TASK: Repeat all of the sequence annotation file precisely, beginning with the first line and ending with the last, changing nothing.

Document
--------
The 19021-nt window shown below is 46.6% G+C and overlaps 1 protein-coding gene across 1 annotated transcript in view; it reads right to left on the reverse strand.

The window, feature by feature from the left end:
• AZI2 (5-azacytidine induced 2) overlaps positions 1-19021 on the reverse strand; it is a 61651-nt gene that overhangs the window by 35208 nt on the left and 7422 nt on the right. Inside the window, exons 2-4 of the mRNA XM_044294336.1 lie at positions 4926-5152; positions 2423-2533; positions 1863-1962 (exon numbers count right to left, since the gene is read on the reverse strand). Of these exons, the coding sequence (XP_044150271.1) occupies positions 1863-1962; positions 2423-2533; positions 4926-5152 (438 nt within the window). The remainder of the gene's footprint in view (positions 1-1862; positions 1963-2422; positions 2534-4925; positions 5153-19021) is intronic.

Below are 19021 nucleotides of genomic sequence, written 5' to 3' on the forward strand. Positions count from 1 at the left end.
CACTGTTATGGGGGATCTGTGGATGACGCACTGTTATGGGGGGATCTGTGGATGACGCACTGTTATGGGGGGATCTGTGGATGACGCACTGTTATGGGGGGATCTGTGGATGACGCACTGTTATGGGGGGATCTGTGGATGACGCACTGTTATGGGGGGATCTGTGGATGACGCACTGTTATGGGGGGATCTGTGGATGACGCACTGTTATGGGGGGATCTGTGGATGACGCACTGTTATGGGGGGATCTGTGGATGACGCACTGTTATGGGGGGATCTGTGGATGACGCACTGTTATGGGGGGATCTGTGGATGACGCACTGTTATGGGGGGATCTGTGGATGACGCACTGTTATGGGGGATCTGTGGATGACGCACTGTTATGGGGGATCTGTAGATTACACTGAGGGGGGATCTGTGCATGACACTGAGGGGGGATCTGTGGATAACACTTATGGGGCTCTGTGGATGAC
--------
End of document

The 19021-nt window shown below is 46.6% G+C and overlaps 1 protein-coding gene across 1 annotated transcript in view; it reads right to left on the reverse strand.

The window, feature by feature from the left end:
• AZI2 (5-azacytidine induced 2) overlaps positions 1-19021 on the reverse strand; it is a 61651-nt gene that overhangs the window by 35208 nt on the left and 7422 nt on the right. Inside the window, exons 2-4 of the mRNA XM_044294336.1 lie at positions 4926-5152; positions 2423-2533; positions 1863-1962 (exon numbers count right to left, since the gene is read on the reverse strand). Of these exons, the coding sequence (XP_044150271.1) occupies positions 1863-1962; positions 2423-2533; positions 4926-5152 (438 nt within the window). The remainder of the gene's footprint in view (positions 1-1862; positions 1963-2422; positions 2534-4925; positions 5153-19021) is intronic.

Below are 19021 nucleotides of genomic sequence, written 5' to 3' on the forward strand. Positions count from 1 at the left end.
CACTGTTATGGGGGATCTGTGGATGACGCACTGTTATGGGGGGATCTGTGGATGACGCACTGTTATGGGGGGATCTGTGGATGACGCACTGTTATGGGGGGATCTGTGGATGACGCACTGTTATGGGGGGATCTGTGGATGACGCACTGTTATGGGGGGATCTGTGGATGACGCACTGTTATGGGGGGATCTGTGGATGACGCACTGTTATGGGGGGATCTGTGGATGACGCACTGTTATGGGGGGATCTGTGGATGACGCACTGTTATGGGGGGATCTGTGGATGACGCACTGTTATGGGGGGATCTGTGGATGACGCACTGTTATGGGGGGATCTGTGGATGACGCACTGTTATGGGGGATCTGTGGATGACGCACTGTTATGGGGGATCTGTAGATTACACTGAGGGGGGATCTGTGCATGACACTGAGGGGGGATCTGTGGATAACACTTATGGGGCTCTGTGGATGAC